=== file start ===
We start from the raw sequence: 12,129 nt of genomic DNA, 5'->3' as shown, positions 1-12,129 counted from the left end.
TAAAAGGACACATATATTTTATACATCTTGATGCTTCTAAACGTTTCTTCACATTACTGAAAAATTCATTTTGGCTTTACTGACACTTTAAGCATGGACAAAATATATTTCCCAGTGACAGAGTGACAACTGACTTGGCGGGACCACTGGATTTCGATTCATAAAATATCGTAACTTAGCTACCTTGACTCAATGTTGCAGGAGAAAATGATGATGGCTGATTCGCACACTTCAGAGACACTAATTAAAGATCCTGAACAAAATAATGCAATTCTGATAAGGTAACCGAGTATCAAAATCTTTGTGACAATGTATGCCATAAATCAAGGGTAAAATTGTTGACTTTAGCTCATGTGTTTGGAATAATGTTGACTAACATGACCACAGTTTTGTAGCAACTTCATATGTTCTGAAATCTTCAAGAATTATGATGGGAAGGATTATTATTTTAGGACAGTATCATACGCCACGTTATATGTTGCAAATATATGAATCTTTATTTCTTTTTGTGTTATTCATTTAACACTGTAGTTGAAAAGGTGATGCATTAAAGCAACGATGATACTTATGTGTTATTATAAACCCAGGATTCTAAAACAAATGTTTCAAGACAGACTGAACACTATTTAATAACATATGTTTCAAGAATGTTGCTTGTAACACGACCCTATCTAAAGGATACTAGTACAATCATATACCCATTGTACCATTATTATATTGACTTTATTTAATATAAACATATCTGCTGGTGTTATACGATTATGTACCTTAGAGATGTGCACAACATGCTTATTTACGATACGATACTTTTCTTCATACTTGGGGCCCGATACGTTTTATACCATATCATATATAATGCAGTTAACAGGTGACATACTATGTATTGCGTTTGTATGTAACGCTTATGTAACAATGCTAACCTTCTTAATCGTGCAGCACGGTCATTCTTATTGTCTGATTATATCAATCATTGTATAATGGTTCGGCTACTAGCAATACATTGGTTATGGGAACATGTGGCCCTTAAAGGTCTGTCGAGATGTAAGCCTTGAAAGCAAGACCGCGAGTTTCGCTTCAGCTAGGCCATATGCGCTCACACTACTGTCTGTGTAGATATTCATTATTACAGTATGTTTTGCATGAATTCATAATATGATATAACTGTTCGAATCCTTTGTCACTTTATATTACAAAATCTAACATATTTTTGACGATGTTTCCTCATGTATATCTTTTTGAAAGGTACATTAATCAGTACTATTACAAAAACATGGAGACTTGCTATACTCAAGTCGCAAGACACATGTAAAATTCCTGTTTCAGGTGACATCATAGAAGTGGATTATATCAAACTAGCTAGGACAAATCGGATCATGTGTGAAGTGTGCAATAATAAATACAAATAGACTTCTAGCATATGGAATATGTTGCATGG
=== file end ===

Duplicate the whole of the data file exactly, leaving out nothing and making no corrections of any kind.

We start from the raw sequence: 12,129 nt of genomic DNA, 5'->3' as shown, positions 1-12,129 counted from the left end.
TAAAAGGACACATATATTTTATACATCTTGATGCTTCTAAACGTTTCTTCACATTACTGAAAAATTCATTTTGGCTTTACTGACACTTTAAGCATGGACAAAATATATTTCCCAGTGACAGAGTGACAACTGACTTGGCGGGACCACTGGATTTCGATTCATAAAATATCGTAACTTAGCTACCTTGACTCAATGTTGCAGGAGAAAATGATGATGGCTGATTCGCACACTTCAGAGACACTAATTAAAGATCCTGAACAAAATAATGCAATTCTGATAAGGTAACCGAGTATCAAAATCTTTGTGACAATGTATGCCATAAATCAAGGGTAAAATTGTTGACTTTAGCTCATGTGTTTGGAATAATGTTGACTAACATGACCACAGTTTTGTAGCAACTTCATATGTTCTGAAATCTTCAAGAATTATGATGGGAAGGATTATTATTTTAGGACAGTATCATACGCCACGTTATATGTTGCAAATATATGAATCTTTATTTCTTTTTGTGTTATTCATTTAACACTGTAGTTGAAAAGGTGATGCATTAAAGCAACGATGATACTTATGTGTTATTATAAACCCAGGATTCTAAAACAAATGTTTCAAGACAGACTGAACACTATTTAATAACATATGTTTCAAGAATGTTGCTTGTAACACGACCCTATCTAAAGGATACTAGTACAATCATATACCCATTGTACCATTATTATATTGACTTTATTTAATATAAACATATCTGCTGGTGTTATACGATTATGTACCTTAGAGATGTGCACAACATGCTTATTTACGATACGATACTTTTCTTCATACTTGGGGCCCGATACGTTTTATACCATATCATATATAATGCAGTTAACAGGTGACATACTATGTATTGCGTTTGTATGTAACGCTTATGTAACAATGCTAACCTTCTTAATCGTGCAGCACGGTCATTCTTATTGTCTGATTATATCAATCATTGTATAATGGTTCGGCTACTAGCAATACATTGGTTATGGGAACATGTGGCCCTTAAAGGTCTGTCGAGATGTAAGCCTTGAAAGCAAGACCGCGAGTTTCGCTTCAGCTAGGCCATATGCGCTCACACTACTGTCTGTGTAGATATTCATTATTACAGTATGTTTTGCATGAATTCATAATATGATATAACTGTTCGAATCCTTTGTCACTTTATATTACAAAATCTAACATATTTTTGACGATGTTTCCTCATGTATATCTTTTTGAAAGGTACATTAATCAGTACTATTACAAAAACATGGAGACTTGCTATACTCAAGTCGCAAGACACATGTAAAATTCCTGTTTCAGGTGACATCATAGAAGTGGATTATATCAAACTAGCTAGGACAAATCGGATCATGTGTGAAGTGTGCAATAATAAATACAAATAGACTTCTAGCATATGGAATATGTTGCATGG